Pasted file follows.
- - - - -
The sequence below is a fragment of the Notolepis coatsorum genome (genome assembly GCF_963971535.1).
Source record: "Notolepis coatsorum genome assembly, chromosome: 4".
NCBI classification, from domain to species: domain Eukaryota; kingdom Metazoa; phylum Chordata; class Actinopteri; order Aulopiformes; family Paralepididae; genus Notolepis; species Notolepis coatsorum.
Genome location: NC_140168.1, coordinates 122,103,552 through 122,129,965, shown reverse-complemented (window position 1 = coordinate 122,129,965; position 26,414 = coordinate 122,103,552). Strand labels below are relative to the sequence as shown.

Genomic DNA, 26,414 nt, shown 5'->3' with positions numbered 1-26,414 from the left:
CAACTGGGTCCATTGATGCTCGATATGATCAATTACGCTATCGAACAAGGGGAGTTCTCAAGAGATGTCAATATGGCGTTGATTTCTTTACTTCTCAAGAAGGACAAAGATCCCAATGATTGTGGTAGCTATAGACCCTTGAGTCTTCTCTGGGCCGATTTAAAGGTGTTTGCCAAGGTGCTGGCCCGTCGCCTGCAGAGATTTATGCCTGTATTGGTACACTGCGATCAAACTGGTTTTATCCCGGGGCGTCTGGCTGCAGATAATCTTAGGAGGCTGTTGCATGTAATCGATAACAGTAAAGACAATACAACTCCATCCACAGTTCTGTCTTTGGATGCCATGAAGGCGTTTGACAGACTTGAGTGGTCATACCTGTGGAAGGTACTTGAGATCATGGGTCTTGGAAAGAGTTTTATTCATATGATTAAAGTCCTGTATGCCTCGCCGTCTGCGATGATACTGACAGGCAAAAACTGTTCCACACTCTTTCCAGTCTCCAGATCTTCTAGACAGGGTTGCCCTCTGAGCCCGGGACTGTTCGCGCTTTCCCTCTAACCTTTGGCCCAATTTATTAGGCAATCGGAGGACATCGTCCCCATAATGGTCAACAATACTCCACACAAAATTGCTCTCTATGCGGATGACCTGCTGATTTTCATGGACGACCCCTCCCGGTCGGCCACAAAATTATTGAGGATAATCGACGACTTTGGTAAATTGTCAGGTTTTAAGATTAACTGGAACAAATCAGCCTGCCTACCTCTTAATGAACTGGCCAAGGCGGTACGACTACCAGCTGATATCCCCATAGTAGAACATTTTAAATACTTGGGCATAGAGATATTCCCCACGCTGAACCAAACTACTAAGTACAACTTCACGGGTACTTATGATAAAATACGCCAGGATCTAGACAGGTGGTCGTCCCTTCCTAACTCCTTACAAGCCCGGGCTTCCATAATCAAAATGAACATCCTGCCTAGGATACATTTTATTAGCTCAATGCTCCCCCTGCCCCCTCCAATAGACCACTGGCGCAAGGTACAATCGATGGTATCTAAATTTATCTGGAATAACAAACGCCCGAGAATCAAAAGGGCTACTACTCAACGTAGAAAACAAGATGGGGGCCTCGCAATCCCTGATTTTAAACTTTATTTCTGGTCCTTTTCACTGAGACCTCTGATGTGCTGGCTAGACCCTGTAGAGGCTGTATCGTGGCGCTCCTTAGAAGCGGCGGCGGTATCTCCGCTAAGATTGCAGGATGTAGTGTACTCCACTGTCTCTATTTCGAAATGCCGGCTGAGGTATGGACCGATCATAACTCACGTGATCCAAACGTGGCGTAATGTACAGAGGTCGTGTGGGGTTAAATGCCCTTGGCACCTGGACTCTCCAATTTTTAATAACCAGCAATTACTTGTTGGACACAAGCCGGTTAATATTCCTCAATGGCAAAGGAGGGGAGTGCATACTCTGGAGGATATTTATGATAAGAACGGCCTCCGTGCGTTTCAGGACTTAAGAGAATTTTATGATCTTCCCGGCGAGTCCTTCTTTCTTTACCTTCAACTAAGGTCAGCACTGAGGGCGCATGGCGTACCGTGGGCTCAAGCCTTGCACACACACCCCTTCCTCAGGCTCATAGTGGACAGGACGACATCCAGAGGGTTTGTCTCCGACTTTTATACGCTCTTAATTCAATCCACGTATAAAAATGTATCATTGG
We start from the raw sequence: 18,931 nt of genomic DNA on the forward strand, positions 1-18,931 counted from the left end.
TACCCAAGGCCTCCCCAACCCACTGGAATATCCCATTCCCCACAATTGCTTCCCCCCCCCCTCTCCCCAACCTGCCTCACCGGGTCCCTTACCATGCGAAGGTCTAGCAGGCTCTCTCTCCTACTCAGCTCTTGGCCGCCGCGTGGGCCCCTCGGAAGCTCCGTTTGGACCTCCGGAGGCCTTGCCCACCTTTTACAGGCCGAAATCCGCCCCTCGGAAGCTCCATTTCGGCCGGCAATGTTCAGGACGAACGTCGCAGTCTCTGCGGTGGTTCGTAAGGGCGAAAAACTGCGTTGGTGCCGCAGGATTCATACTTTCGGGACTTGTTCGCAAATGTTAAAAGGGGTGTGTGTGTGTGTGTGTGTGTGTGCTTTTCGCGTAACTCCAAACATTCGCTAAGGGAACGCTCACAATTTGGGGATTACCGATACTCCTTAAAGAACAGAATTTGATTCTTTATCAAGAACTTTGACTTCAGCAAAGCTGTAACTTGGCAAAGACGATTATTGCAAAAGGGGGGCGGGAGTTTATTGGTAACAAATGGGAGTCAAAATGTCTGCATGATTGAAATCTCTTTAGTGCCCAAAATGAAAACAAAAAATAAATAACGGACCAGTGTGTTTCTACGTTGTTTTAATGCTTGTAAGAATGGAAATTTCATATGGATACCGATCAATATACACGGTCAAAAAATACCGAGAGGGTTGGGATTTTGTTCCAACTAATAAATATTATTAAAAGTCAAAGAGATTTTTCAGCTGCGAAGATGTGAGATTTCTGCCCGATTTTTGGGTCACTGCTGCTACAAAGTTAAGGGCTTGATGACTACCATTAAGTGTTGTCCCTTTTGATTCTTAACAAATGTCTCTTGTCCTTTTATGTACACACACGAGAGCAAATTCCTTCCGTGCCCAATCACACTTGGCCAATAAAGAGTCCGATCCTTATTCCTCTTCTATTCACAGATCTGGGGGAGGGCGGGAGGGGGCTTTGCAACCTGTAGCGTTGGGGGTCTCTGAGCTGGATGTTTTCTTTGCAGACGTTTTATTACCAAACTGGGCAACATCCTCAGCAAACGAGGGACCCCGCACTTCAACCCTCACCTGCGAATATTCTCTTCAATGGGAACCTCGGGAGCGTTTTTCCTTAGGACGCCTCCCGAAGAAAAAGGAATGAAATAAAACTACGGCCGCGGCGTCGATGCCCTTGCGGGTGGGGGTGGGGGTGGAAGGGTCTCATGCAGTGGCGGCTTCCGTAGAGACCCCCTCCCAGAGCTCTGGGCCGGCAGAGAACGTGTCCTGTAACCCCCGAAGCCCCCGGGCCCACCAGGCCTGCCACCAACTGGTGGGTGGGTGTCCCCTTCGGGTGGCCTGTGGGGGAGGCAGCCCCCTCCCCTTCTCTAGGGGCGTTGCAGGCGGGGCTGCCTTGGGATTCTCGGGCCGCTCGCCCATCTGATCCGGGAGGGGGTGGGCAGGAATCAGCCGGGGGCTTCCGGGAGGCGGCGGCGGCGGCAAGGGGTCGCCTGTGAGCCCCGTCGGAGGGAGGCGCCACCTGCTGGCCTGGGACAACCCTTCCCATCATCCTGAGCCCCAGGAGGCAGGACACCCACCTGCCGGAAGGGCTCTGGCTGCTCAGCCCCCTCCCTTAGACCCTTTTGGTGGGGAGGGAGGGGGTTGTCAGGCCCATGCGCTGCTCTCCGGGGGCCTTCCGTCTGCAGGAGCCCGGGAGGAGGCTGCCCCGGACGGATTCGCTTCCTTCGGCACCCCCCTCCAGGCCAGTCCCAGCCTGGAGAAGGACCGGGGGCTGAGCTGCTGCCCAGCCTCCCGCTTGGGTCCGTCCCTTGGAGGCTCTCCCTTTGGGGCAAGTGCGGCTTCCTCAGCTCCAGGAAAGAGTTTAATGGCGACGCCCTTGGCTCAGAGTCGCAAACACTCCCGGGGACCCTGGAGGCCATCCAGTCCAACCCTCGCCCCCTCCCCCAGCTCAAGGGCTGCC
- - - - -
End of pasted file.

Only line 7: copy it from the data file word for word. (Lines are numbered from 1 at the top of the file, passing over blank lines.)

We start from the raw sequence: 18,931 nt of genomic DNA on the forward strand, positions 1-18,931 counted from the left end.